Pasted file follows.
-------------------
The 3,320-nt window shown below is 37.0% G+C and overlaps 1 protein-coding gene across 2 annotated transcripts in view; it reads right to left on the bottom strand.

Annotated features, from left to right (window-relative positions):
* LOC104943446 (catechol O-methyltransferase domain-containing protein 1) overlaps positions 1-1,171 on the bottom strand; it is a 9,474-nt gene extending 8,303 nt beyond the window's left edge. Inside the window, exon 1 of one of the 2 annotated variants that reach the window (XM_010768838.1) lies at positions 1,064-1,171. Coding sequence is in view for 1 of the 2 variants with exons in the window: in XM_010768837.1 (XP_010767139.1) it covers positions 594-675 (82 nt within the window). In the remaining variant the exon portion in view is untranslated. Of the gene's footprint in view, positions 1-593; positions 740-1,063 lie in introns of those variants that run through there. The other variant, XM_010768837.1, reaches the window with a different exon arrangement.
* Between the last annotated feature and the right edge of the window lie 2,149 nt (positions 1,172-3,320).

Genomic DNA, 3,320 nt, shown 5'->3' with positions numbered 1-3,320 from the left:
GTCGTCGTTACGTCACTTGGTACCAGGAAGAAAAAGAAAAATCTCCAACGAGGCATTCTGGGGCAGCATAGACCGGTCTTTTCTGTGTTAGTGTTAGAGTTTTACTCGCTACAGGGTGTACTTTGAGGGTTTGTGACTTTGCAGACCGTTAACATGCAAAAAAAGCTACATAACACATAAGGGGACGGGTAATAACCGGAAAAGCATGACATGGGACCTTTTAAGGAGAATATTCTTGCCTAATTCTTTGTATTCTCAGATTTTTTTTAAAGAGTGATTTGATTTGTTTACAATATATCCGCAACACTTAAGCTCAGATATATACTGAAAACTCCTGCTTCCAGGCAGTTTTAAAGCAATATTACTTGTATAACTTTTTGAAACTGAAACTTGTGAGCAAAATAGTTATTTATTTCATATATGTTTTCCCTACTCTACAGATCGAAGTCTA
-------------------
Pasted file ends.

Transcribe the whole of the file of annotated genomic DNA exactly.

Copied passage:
The 3,320-nt window shown below is 37.0% G+C and overlaps 1 protein-coding gene across 2 annotated transcripts in view; it reads right to left on the bottom strand.

Annotated features, from left to right (window-relative positions):
* LOC104943446 (catechol O-methyltransferase domain-containing protein 1) overlaps positions 1-1,171 on the bottom strand; it is a 9,474-nt gene extending 8,303 nt beyond the window's left edge. Inside the window, exon 1 of one of the 2 annotated variants that reach the window (XM_010768838.1) lies at positions 1,064-1,171. Coding sequence is in view for 1 of the 2 variants with exons in the window: in XM_010768837.1 (XP_010767139.1) it covers positions 594-675 (82 nt within the window). In the remaining variant the exon portion in view is untranslated. Of the gene's footprint in view, positions 1-593; positions 740-1,063 lie in introns of those variants that run through there. The other variant, XM_010768837.1, reaches the window with a different exon arrangement.
* Between the last annotated feature and the right edge of the window lie 2,149 nt (positions 1,172-3,320).

Genomic DNA, 3,320 nt, shown 5'->3' with positions numbered 1-3,320 from the left:
GTCGTCGTTACGTCACTTGGTACCAGGAAGAAAAAGAAAAATCTCCAACGAGGCATTCTGGGGCAGCATAGACCGGTCTTTTCTGTGTTAGTGTTAGAGTTTTACTCGCTACAGGGTGTACTTTGAGGGTTTGTGACTTTGCAGACCGTTAACATGCAAAAAAAGCTACATAACACATAAGGGGACGGGTAATAACCGGAAAAGCATGACATGGGACCTTTTAAGGAGAATATTCTTGCCTAATTCTTTGTATTCTCAGATTTTTTTTAAAGAGTGATTTGATTTGTTTACAATATATCCGCAACACTTAAGCTCAGATATATACTGAAAACTCCTGCTTCCAGGCAGTTTTAAAGCAATATTACTTGTATAACTTTTTGAAACTGAAACTTGTGAGCAAAATAGTTATTTATTTCATATATGTTTTCCCTACTCTACAGATCGAAGTCTA